CIBOLA COUNTY – It was a “short but sweet” event for the pilots who converged on the Grants/Milan Municipal Airport on Sept. 28.
“Everything was normal,” recalled Guy Jones, from Albuquerque, after piloting his 1943 Stinson Reliant “Gullwing” onto the Grants’ runway.
“It took me one and one-half hours to prepare my plane, and I’ve got oil on my pants and blood on my hands,” he laughed.
His carefully restored Stinson was immediately surrounded by admirers who asked questions about the plane’s history, which included service in the British Royal Navy during World War II, an assignment in India on submarine patrol and a stint as VIP transport.
Other pilots also talked about their planes.
One Los Lunas’ aviator noted, “You see a lot of home-built planes on these tours.”
He has had his bright yellow, one-seater, for six months and bragged, “I can go 500 miles on a tank of fuel.”
“Five pilots flew in from Michigan,” recalled Joyce Woods, state air tour co-director. “Michigan has a long history of air tours.”
“Motorcyclists have bike rallies, and pilots have air tours,” said Bob Mahieu who had flown 20 hours from southeastern Michigan to take part in the New Mexico tour. “It’s important for people to understand what rural airports mean to communities. Airports provide access for search-and-rescue missions, air medical services, CEOs who don’t want to ‘waste time’ in large, commercial airports, and other resources for area residents.”
There are 59 public-use airports in the state. These facilities provide a $3.1 billion economic stimulus to the state’s economy, according to the New Mexico Pilots Association.
Dan Telfair and his wife, Zia, agreed about the rural communities’ reliance on air service.
He is an original member of the state’s Angel Flight organization, whose 25 pilots provide free non-emergency medical transport across the state and into Colorado, Arizona and east Texas.
“I just flew my 500th Angel Flight mission,” Dan recalled.
“It is an active airfield,” according to Wes Hobbs, airport manager. “Some days are busy, like today,” he said, “and some days there are no planes.”
Last year 3,000 flights used the runways, an average of eight per day, according to Hobbs who has been manager since 1994. That number included medical transports.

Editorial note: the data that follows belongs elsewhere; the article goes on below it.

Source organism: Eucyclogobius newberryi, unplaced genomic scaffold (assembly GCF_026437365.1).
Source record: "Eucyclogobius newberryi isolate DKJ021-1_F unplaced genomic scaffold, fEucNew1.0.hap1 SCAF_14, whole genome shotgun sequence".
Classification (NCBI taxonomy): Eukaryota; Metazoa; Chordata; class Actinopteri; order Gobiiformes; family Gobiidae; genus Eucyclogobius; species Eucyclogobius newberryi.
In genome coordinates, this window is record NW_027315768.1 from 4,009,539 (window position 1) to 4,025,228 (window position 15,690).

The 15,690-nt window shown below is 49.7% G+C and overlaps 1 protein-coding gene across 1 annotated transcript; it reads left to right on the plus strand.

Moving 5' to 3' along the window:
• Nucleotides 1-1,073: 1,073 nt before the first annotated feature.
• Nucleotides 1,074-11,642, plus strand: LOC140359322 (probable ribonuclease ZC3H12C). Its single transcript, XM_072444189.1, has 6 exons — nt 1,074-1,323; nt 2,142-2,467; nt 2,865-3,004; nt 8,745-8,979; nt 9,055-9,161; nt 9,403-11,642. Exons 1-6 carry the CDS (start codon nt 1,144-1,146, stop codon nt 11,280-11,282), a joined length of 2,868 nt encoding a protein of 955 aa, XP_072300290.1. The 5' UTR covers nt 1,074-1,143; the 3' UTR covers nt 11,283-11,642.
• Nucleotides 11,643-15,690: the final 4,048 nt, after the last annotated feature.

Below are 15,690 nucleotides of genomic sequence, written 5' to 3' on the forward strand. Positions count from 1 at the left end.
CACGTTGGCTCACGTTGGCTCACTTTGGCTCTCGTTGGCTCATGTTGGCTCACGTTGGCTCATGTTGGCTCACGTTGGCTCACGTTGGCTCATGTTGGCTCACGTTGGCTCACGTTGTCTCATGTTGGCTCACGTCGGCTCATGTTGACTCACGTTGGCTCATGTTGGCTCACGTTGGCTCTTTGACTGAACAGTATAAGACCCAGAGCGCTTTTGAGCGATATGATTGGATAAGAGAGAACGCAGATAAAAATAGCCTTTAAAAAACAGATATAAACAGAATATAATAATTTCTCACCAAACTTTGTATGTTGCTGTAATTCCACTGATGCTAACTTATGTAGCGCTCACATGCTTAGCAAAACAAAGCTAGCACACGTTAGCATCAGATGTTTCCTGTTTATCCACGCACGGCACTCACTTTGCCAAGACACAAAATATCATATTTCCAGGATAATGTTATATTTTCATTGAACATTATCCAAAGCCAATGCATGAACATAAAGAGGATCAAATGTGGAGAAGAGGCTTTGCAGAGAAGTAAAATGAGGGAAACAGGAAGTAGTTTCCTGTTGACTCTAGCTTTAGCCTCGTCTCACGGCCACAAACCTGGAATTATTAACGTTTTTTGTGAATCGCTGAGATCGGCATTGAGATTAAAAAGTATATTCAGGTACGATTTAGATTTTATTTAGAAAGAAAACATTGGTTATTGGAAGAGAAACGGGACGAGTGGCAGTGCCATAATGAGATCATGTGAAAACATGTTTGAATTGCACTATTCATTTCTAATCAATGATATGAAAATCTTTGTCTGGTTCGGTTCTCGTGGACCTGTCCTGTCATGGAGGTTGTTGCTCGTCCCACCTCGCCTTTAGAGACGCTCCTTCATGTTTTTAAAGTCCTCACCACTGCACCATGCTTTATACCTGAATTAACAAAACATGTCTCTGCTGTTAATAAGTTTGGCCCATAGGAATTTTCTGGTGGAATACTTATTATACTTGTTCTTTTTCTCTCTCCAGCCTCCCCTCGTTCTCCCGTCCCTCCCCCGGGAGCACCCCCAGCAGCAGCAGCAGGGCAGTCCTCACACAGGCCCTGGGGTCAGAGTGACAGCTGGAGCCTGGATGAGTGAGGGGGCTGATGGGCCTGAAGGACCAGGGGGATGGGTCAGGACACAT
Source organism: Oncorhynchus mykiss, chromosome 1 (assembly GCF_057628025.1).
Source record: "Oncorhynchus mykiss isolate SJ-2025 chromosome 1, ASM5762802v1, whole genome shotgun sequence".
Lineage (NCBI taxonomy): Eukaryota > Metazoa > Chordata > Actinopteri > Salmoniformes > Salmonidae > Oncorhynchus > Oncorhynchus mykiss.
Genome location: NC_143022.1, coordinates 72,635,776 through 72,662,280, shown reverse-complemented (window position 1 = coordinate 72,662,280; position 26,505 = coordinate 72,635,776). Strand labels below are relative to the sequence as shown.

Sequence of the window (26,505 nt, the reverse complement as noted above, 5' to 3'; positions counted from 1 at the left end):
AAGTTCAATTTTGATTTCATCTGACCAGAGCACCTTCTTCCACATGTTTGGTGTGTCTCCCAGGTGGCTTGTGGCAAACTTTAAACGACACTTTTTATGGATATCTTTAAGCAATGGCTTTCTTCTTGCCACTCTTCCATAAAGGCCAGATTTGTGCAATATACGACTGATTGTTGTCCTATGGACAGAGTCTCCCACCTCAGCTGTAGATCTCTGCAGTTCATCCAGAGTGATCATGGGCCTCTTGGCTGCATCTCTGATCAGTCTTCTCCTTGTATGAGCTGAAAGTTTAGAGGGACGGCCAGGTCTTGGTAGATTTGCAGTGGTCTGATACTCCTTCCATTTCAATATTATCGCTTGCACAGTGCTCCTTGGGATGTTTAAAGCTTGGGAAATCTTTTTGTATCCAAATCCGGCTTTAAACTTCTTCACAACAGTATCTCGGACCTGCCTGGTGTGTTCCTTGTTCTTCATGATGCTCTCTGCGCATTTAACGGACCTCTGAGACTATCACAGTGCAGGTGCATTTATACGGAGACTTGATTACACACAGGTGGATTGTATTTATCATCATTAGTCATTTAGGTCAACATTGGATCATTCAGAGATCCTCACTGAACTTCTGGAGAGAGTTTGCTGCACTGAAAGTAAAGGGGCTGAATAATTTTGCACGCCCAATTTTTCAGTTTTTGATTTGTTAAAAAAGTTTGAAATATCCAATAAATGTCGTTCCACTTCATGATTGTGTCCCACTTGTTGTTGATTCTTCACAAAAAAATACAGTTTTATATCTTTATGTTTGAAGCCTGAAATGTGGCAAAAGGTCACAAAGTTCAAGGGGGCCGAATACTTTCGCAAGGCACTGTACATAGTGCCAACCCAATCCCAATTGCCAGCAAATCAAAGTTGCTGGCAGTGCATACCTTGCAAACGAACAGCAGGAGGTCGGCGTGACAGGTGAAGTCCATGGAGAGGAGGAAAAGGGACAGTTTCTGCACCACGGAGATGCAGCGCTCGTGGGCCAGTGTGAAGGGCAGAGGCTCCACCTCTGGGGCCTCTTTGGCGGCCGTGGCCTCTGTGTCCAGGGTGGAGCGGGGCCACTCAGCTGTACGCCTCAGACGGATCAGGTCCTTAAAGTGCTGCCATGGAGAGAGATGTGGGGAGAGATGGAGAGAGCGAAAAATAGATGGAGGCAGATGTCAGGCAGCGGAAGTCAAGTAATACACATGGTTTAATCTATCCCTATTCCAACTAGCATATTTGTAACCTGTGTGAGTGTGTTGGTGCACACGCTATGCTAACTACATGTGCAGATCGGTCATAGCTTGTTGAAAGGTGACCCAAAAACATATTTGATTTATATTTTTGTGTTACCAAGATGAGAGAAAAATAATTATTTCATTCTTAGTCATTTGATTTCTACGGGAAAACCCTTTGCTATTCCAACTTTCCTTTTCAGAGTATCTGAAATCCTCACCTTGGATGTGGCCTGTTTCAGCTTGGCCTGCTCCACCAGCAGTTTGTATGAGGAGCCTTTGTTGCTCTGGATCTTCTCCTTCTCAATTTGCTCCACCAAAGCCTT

“This airport supports 47.5 jobs and generated $4.6 million last year,” Woods told the audience of more than 60 people who had gathered in one of the hangars at the Airport Road facility.
Last Friday was just like “old home week” for many of the tour participants.
They congregated around the various planes on the runways and discussed individual model’s characteristics, pilot preferences, and reminisced about previous tours.
Many of the visitors also toured the Western New Mexico Aviation Heritage Museum, which is located on the airport property.
Dick Cochran, Cibola County Historical Society aviation museum committee chairman, guided numerous small groups through the museum, which features two 1929 historic structures: a generator building, and a beacon tower with a directional arrow. The museum also includes the airport’s original flight services’ building that the committee is renovating.
The society recently erected a memorial next to the flight services’ building. The propeller and plaque are dedicated to the 1929 Transcontinental Air Transport (TAT) crash on Mount Taylor, which was this country’s first commercial aviation disaster. There were no survivors, and passengers included the founder of the town of McGaffey, McKinley County, according to the plaque.
“Why here?” Woods recalled that many people had asked her when the New Mexico Pilots Association started planning the event in early 2011.
“We chose this airport as our kick-off point because of the TAT route, the crash on Mount Taylor, and the historical society’s museum,” she explained.
Even without the area’s aviation history, some people attended just to satisfy their curiosity.
“I just wanted to see all these small planes,” explained one Zuni Canyon resident.
Almost 50 people had signed up for the New Mexico Air Tour, part of the state’s centennial celebration, which started at the regional airport.
Approximately 30 planes were airborne by 10:30 a.m., headed for their next stop, Santa Fe.